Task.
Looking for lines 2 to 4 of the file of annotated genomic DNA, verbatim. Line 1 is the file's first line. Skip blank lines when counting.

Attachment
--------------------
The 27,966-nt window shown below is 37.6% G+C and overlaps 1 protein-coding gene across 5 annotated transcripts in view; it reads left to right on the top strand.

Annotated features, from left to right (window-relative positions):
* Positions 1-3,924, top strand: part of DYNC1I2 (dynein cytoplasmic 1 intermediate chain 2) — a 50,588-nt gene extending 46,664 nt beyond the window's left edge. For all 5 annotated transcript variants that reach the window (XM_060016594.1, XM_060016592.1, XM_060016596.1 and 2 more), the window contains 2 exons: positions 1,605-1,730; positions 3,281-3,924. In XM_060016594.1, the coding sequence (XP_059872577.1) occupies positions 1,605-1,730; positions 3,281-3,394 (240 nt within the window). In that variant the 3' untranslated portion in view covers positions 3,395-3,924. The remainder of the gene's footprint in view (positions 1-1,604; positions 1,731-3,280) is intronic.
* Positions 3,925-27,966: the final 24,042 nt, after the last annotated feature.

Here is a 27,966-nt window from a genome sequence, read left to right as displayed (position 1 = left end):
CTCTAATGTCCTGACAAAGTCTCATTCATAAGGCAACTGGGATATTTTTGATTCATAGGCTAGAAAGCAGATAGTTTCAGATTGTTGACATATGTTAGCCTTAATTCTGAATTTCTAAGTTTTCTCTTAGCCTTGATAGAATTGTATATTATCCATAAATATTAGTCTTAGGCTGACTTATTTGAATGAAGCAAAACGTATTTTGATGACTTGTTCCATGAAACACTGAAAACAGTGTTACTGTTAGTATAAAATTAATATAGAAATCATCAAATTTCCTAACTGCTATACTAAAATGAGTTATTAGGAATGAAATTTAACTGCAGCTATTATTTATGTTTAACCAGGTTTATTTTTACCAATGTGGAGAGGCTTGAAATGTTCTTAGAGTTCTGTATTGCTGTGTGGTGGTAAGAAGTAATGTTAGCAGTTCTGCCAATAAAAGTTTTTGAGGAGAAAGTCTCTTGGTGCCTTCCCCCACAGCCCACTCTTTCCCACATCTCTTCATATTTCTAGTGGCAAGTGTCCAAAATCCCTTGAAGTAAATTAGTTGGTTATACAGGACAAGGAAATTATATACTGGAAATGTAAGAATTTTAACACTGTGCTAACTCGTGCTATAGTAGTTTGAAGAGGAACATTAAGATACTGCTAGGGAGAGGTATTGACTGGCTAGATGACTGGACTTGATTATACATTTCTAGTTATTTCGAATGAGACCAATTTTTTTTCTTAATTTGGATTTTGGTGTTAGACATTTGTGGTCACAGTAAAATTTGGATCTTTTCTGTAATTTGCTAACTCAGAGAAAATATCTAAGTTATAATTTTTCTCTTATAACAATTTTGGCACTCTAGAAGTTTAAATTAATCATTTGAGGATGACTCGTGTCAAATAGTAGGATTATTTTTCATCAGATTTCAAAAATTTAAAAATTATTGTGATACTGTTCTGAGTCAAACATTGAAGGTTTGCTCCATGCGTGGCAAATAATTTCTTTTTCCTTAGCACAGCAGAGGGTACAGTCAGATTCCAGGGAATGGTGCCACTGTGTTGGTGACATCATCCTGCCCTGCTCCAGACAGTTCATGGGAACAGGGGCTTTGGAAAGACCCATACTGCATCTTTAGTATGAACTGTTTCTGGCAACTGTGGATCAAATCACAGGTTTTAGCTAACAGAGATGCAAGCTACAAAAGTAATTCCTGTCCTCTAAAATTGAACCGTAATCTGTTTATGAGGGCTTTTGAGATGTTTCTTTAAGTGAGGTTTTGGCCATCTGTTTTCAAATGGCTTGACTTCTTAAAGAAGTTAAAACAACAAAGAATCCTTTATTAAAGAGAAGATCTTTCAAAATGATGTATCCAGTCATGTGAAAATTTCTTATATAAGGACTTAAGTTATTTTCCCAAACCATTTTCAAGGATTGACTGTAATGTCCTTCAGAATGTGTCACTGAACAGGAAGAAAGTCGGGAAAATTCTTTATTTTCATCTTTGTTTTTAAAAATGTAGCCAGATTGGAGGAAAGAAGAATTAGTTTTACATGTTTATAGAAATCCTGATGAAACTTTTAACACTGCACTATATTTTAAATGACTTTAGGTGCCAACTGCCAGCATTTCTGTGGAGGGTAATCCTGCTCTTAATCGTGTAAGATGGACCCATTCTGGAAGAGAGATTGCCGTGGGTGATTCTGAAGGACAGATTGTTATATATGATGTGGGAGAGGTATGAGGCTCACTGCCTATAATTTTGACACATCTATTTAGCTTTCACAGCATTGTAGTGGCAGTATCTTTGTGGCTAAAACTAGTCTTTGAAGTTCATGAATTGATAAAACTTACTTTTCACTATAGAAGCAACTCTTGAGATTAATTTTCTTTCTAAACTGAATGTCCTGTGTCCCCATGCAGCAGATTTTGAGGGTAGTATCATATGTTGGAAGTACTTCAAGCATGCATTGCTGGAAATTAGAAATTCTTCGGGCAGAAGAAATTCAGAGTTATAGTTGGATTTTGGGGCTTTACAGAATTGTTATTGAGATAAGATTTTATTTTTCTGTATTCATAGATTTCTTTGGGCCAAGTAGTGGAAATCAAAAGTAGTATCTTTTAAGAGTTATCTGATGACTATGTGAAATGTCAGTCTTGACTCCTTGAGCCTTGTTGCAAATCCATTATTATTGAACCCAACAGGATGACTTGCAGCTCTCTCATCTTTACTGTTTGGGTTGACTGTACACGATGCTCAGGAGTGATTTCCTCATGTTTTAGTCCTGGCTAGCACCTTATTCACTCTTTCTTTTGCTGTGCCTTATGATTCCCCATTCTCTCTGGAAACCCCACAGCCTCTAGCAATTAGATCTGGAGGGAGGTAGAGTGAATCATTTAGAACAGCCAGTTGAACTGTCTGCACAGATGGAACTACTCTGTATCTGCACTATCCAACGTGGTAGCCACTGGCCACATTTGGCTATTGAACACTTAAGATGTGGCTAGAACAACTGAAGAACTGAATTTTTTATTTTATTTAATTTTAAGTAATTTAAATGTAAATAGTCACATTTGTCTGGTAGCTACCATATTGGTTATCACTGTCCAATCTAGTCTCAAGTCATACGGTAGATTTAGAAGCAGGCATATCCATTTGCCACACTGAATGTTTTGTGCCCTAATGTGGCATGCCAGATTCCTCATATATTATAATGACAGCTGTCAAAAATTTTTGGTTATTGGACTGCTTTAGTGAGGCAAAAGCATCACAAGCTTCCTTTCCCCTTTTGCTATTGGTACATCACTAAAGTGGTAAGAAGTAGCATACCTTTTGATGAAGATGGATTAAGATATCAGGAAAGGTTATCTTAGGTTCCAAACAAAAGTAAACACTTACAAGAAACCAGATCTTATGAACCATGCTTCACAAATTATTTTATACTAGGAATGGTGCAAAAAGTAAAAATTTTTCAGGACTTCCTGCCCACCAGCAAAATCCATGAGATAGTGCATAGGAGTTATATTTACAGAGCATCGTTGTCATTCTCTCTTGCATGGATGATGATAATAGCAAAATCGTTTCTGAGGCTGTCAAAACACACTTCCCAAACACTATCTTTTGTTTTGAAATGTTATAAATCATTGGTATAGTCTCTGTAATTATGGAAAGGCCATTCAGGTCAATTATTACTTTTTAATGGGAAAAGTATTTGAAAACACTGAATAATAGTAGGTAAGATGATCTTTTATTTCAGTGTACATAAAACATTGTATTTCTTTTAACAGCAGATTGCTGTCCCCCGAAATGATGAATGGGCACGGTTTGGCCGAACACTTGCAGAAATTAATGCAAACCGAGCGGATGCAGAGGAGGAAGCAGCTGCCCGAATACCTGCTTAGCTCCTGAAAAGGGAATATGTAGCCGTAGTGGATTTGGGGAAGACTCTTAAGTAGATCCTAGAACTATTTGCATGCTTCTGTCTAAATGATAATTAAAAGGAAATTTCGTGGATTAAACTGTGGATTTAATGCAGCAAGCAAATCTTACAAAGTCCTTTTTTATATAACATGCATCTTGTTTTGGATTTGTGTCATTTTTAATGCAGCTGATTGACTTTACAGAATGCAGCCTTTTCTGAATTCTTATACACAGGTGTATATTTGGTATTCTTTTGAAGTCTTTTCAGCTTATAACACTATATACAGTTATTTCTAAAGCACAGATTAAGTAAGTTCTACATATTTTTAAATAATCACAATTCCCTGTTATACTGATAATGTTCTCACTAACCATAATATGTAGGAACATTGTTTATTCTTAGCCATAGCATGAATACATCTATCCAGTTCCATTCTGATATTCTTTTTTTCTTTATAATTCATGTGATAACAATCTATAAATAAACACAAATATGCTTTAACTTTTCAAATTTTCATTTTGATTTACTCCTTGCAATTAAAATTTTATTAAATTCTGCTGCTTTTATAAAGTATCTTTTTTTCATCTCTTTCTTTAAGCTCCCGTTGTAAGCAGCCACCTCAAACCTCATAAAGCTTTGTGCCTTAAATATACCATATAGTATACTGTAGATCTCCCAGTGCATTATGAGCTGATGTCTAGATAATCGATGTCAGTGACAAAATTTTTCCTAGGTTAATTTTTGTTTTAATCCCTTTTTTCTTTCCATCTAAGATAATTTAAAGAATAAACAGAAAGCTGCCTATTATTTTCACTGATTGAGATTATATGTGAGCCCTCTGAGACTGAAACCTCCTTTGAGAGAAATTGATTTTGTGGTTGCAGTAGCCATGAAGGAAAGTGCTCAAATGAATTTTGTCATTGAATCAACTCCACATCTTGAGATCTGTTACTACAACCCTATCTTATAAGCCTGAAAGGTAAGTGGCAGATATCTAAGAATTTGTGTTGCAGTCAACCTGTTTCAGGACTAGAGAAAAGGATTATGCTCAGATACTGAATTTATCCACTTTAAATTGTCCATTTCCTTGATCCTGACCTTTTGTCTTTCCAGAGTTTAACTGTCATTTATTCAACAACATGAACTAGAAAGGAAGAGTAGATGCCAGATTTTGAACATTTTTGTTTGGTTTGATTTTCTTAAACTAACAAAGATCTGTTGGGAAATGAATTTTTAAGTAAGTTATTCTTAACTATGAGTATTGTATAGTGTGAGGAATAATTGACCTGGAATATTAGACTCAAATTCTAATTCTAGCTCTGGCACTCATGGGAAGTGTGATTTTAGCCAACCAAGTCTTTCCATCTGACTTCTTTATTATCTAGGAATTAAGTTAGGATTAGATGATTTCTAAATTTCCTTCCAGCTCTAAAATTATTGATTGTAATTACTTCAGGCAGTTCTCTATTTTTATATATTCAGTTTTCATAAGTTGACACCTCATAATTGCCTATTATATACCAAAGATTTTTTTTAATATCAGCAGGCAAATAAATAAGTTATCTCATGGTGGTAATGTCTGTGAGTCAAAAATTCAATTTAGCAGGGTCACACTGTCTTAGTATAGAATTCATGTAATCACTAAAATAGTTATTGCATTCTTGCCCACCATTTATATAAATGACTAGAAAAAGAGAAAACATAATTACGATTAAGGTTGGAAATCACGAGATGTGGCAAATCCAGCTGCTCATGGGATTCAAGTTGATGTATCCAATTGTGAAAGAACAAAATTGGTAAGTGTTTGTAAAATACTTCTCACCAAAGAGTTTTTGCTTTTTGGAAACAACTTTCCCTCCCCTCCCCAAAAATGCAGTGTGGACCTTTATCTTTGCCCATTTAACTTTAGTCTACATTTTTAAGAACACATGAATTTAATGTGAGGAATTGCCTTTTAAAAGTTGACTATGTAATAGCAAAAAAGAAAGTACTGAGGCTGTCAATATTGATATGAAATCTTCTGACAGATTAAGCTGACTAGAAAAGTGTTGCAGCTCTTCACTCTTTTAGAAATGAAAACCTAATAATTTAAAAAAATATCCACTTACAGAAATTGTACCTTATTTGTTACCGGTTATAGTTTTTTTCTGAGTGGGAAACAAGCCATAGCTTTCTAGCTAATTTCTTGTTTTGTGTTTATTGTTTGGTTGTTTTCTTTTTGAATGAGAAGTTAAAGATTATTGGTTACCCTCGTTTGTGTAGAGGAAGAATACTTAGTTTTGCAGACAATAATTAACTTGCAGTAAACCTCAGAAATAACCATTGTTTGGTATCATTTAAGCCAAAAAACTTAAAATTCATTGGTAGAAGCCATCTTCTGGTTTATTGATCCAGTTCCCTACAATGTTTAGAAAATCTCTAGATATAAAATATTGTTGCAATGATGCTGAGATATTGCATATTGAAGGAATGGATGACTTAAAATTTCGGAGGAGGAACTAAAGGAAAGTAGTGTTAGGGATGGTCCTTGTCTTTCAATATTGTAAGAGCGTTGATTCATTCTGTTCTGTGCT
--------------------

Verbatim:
Annotated features, from left to right (window-relative positions):
* Positions 1-3,924, top strand: part of DYNC1I2 (dynein cytoplasmic 1 intermediate chain 2) — a 50,588-nt gene extending 46,664 nt beyond the window's left edge. For all 5 annotated transcript variants that reach the window (XM_060016594.1, XM_060016592.1, XM_060016596.1 and 2 more), the window contains 2 exons: positions 1,605-1,730; positions 3,281-3,924. In XM_060016594.1, the coding sequence (XP_059872577.1) occupies positions 1,605-1,730; positions 3,281-3,394 (240 nt within the window). In that variant the 3' untranslated portion in view covers positions 3,395-3,924. The remainder of the gene's footprint in view (positions 1-1,604; positions 1,731-3,280) is intronic.
* Positions 3,925-27,966: the final 24,042 nt, after the last annotated feature.